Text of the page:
Chris Beard, CEO of the Mozilla Corporation, announced in his blog Wednesday, 11 November 2014, that they were ending their 10-year relationship with Google. As of December, they begin a five-year "strategic partnership" with Yahoo. For those wondering why the switch, The Verge has an interesting take on it:
In tech, little things can have big consequences — in this case, a tiny search bar. Last night, Firefox made a surprising announcement: after 10 years with Google as its default search engine, it would be handing the tiny search bar over to Yahoo. On the face of it, it's a strange move. If you're looking for almost anything on the internet, Google is a much better way to find it than Yahoo is. But that small search bar isn't just a feature, it's a business. And it’s a business that reveals how Mozilla and Google could increasingly be at odds with each other.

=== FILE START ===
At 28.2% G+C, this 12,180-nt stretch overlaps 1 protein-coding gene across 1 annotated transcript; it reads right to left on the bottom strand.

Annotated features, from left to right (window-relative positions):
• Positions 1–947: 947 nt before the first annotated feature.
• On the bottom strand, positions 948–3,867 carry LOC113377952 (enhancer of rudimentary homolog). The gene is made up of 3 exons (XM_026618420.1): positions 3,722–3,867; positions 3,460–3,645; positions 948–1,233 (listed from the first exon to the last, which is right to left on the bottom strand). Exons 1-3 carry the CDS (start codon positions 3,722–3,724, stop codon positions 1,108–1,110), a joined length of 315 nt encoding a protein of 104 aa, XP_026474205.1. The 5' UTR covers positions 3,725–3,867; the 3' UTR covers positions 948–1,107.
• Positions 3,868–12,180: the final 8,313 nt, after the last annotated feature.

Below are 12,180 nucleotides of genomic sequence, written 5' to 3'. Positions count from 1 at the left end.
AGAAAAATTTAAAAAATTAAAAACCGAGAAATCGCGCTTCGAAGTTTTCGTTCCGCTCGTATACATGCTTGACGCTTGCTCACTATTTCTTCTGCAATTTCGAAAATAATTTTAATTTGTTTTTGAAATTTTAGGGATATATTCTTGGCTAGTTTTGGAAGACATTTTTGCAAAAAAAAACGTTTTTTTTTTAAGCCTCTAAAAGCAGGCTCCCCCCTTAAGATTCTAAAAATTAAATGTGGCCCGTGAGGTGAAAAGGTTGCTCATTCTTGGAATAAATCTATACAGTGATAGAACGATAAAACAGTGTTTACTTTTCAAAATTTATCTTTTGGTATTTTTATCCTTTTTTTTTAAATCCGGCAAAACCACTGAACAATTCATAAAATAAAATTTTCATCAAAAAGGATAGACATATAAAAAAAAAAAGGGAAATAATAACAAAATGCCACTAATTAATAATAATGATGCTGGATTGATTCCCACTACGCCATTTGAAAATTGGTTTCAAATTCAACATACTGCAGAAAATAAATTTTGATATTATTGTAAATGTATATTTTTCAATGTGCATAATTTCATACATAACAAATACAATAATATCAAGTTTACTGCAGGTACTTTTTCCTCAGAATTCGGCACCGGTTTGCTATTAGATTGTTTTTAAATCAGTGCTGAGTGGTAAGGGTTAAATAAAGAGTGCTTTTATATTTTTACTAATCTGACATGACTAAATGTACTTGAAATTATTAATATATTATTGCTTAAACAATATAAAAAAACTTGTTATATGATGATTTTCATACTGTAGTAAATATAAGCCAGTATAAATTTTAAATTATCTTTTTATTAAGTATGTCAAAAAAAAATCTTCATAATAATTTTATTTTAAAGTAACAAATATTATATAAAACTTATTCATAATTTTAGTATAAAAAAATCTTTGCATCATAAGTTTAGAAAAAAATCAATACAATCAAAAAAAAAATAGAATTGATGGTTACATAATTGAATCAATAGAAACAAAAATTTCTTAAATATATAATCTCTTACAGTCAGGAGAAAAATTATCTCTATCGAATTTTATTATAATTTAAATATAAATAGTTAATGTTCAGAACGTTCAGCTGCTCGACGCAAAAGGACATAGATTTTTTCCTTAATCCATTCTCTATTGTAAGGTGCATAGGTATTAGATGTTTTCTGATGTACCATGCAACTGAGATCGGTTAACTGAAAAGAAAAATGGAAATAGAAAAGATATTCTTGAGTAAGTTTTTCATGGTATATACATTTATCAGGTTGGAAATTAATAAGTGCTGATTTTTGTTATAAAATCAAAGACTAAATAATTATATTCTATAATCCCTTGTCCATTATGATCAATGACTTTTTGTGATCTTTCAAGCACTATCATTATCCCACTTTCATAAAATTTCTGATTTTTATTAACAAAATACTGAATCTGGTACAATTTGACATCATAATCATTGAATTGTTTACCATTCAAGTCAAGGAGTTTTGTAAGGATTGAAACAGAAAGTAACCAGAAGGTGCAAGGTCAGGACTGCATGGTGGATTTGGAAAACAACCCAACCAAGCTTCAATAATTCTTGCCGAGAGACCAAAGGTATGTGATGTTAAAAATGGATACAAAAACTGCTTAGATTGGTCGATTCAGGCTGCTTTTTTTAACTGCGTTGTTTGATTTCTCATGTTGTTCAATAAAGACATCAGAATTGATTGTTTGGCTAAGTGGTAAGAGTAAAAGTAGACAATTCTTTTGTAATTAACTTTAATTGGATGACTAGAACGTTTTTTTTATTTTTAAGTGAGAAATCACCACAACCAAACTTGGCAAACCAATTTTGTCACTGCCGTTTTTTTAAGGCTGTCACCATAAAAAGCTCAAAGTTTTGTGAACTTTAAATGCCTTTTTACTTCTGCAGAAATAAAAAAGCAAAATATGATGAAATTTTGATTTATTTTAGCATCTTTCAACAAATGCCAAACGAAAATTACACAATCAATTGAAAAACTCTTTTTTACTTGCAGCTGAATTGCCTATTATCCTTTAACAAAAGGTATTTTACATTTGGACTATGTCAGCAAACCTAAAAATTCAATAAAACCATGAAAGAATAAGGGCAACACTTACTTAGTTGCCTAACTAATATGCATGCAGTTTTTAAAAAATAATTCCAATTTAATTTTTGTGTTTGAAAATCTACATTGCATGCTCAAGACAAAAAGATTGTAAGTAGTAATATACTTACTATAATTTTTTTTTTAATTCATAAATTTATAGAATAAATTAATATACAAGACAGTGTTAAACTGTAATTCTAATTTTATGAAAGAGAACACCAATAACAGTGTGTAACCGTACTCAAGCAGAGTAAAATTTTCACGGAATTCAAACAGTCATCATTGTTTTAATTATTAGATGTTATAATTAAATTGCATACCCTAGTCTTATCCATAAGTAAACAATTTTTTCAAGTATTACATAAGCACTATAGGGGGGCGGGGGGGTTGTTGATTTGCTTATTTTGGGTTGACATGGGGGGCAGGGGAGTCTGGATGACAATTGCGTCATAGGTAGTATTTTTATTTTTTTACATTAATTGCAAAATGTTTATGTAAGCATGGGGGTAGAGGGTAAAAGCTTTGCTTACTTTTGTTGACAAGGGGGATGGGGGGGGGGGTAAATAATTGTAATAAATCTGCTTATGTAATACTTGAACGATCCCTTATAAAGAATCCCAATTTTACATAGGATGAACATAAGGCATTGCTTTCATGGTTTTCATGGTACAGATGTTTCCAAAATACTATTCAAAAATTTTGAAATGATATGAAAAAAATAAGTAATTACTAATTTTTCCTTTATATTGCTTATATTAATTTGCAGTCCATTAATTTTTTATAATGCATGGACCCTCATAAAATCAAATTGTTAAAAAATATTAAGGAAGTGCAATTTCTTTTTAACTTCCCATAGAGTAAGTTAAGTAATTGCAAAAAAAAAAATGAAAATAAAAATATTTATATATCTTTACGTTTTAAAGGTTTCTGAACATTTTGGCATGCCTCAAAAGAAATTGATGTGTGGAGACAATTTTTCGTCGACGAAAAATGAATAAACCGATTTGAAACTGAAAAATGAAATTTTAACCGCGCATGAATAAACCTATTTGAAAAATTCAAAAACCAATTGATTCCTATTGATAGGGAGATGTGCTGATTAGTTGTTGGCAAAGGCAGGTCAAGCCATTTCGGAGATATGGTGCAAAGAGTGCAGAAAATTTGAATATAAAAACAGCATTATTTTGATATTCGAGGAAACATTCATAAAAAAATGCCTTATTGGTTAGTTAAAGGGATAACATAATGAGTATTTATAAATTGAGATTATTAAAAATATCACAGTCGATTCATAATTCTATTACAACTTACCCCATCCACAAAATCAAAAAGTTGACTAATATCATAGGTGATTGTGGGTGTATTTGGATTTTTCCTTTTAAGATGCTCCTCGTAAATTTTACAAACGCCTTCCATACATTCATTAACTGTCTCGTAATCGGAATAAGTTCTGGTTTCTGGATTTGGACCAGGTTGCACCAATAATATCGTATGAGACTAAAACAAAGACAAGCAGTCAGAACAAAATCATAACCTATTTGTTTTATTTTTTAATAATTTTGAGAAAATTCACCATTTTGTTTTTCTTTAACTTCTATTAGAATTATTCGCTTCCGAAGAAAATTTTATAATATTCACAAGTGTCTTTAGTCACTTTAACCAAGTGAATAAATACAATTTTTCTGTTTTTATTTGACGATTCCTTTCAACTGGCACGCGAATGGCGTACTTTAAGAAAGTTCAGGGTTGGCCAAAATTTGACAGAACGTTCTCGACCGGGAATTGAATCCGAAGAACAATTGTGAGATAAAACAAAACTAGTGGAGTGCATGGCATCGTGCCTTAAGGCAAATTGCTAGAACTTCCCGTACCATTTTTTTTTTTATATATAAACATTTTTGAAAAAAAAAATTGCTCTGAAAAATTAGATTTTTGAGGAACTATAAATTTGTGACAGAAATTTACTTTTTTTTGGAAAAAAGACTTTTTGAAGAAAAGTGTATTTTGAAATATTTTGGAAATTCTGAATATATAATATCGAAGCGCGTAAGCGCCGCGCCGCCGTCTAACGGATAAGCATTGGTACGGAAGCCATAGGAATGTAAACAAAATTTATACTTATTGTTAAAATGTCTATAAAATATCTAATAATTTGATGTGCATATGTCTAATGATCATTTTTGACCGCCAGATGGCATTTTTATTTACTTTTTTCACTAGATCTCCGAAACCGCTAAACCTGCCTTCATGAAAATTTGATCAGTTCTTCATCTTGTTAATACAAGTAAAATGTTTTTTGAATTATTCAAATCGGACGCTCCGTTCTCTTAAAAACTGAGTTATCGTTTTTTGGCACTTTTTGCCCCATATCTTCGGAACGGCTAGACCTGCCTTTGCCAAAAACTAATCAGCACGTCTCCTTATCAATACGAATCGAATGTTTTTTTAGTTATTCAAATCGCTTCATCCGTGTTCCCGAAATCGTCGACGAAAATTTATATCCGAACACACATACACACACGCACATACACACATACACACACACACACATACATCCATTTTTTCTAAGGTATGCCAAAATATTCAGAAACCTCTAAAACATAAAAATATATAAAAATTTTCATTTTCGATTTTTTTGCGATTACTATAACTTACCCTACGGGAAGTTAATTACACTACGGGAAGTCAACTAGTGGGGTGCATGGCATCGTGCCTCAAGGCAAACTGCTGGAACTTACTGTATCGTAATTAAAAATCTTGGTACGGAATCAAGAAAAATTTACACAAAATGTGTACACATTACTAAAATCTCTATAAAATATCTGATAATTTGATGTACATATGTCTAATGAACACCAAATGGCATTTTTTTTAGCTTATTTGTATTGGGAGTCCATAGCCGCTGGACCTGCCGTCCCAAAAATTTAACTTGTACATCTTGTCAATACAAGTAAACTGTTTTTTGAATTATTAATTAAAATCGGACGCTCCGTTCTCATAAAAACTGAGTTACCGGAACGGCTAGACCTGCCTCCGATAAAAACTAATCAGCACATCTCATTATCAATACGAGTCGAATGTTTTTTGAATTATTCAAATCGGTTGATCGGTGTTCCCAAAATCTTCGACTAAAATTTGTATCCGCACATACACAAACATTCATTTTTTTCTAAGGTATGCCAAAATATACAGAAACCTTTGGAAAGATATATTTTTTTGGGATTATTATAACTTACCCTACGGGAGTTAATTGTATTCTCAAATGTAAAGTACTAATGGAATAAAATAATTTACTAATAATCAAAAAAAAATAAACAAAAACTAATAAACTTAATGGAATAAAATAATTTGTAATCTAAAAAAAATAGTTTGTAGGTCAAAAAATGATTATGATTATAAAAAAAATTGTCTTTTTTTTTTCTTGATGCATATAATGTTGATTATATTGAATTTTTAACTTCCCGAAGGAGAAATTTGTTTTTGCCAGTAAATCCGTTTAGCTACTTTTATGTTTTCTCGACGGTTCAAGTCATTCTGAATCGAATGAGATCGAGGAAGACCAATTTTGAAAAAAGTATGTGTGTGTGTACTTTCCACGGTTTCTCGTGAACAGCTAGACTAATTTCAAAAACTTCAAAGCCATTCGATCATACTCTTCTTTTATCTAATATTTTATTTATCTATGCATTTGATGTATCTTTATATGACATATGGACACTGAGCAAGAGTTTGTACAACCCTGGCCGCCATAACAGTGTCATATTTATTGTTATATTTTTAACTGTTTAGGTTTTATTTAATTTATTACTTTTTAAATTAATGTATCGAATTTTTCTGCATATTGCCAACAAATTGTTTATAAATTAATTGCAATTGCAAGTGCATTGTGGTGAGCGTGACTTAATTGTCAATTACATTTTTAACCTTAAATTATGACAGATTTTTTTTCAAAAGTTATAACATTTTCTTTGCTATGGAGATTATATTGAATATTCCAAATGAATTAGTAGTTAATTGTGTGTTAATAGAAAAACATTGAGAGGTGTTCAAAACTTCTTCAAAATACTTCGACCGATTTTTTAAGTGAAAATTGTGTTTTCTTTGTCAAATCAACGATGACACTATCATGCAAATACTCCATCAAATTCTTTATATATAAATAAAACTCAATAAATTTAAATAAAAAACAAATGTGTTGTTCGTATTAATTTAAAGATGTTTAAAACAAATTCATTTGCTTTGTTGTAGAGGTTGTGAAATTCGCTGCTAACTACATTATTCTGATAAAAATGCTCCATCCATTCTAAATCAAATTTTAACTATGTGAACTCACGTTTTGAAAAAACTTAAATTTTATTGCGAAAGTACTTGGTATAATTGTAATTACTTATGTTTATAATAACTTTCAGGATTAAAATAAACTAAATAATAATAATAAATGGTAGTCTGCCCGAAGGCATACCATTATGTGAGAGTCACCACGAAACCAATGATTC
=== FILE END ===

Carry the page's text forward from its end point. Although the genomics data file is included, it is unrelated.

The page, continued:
[We touched on this in a recent story about Firefox's expanding search options, but this aspect seems significant enough to merit specific attention. -LaminatorX]
That Duck [duckduckgo.com] Done Gone.Startpage? [startpage.com] That'll be the day.
Startpage is what I have as my Firefox default search, and would absolutely recommend it to anyone looking around for a decent privacy oriented search tool. I imagine it still isn't near enough to critical mass for Firefox to go with it yet, but it would be nice to see some day. The proxy links for search results are pretty handy when you don't care to flip around global proxy settings, but don't quite want a particular search result being overly scrutinized either (anyone that's done research on less than politically correct movements knows exactly what I'm talking about here).